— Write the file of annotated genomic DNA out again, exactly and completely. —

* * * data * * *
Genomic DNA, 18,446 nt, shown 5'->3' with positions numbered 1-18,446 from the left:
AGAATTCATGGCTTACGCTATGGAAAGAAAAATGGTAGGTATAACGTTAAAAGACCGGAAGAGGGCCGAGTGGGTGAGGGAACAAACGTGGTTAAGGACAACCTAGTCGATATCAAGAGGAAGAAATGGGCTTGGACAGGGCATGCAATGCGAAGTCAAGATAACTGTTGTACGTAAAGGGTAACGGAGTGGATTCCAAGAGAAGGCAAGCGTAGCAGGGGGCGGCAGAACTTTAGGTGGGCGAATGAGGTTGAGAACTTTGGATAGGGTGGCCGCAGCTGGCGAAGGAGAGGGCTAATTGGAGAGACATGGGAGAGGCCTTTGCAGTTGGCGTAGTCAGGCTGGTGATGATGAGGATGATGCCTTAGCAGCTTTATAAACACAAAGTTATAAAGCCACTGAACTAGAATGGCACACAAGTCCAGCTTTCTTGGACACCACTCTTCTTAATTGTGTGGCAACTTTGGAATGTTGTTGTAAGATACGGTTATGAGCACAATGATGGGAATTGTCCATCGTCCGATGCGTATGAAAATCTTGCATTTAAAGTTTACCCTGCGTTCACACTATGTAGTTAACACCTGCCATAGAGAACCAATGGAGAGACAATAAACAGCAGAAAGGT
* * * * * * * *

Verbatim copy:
Genomic DNA, 18,446 nt, shown 5'->3' with positions numbered 1-18,446 from the left:
AGAATTCATGGCTTACGCTATGGAAAGAAAAATGGTAGGTATAACGTTAAAAGACCGGAAGAGGGCCGAGTGGGTGAGGGAACAAACGTGGTTAAGGACAACCTAGTCGATATCAAGAGGAAGAAATGGGCTTGGACAGGGCATGCAATGCGAAGTCAAGATAACTGTTGTACGTAAAGGGTAACGGAGTGGATTCCAAGAGAAGGCAAGCGTAGCAGGGGGCGGCAGAACTTTAGGTGGGCGAATGAGGTTGAGAACTTTGGATAGGGTGGCCGCAGCTGGCGAAGGAGAGGGCTAATTGGAGAGACATGGGAGAGGCCTTTGCAGTTGGCGTAGTCAGGCTGGTGATGATGAGGATGATGCCTTAGCAGCTTTATAAACACAAAGTTATAAAGCCACTGAACTAGAATGGCACACAAGTCCAGCTTTCTTGGACACCACTCTTCTTAATTGTGTGGCAACTTTGGAATGTTGTTGTAAGATACGGTTATGAGCACAATGATGGGAATTGTCCATCGTCCGATGCGTATGAAAATCTTGCATTTAAAGTTTACCCTGCGTTCACACTATGTAGTTAACACCTGCCATAGAGAACCAATGGAGAGACAATAAACAGCAGAAAGGT